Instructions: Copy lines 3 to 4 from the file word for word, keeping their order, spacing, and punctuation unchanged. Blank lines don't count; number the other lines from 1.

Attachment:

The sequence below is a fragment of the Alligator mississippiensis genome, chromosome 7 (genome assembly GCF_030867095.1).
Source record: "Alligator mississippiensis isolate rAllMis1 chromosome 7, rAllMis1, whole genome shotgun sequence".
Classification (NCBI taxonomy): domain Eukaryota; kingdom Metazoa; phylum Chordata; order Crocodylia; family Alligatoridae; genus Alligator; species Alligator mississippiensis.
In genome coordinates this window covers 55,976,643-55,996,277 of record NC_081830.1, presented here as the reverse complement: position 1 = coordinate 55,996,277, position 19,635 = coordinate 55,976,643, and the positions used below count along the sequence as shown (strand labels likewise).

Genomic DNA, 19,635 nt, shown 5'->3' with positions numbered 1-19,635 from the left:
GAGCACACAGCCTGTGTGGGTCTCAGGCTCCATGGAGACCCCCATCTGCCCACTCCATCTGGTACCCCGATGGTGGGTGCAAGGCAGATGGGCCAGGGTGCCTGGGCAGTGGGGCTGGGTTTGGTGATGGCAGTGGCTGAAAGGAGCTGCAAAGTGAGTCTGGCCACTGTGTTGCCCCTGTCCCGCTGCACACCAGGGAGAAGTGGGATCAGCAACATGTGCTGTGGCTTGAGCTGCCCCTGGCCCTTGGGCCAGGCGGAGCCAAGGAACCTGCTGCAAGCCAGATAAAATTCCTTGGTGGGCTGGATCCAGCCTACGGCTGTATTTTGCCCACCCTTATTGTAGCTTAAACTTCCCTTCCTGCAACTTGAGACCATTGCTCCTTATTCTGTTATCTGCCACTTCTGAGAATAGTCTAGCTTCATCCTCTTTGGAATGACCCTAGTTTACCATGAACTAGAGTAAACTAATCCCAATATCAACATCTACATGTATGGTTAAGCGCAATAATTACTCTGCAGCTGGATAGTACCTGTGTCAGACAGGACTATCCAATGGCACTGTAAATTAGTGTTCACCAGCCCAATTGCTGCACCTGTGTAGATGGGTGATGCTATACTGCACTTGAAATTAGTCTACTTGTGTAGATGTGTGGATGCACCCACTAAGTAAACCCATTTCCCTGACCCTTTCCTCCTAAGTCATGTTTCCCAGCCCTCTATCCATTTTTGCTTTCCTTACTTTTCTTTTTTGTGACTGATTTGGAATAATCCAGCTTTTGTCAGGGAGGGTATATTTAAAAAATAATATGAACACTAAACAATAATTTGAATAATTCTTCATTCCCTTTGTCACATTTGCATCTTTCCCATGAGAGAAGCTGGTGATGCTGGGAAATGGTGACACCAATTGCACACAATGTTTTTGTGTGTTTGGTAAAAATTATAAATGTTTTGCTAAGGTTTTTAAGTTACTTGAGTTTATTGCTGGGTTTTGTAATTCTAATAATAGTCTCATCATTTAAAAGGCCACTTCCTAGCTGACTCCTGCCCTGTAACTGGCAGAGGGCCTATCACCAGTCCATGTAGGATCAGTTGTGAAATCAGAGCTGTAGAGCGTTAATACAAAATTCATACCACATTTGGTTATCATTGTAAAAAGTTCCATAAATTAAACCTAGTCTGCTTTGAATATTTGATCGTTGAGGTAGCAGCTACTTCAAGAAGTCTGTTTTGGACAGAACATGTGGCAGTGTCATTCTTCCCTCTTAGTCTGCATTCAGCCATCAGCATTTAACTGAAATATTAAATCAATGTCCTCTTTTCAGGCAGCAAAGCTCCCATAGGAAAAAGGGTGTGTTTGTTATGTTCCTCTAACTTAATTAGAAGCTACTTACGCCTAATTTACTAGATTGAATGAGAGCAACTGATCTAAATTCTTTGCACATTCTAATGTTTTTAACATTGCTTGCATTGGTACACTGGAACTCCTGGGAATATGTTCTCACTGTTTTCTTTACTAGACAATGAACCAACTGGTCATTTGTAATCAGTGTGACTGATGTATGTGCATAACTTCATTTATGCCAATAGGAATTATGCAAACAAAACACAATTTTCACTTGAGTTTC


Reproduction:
Classification (NCBI taxonomy): domain Eukaryota; kingdom Metazoa; phylum Chordata; order Crocodylia; family Alligatoridae; genus Alligator; species Alligator mississippiensis.
In genome coordinates this window covers 55,976,643-55,996,277 of record NC_081830.1, presented here as the reverse complement: position 1 = coordinate 55,996,277, position 19,635 = coordinate 55,976,643, and the positions used below count along the sequence as shown (strand labels likewise).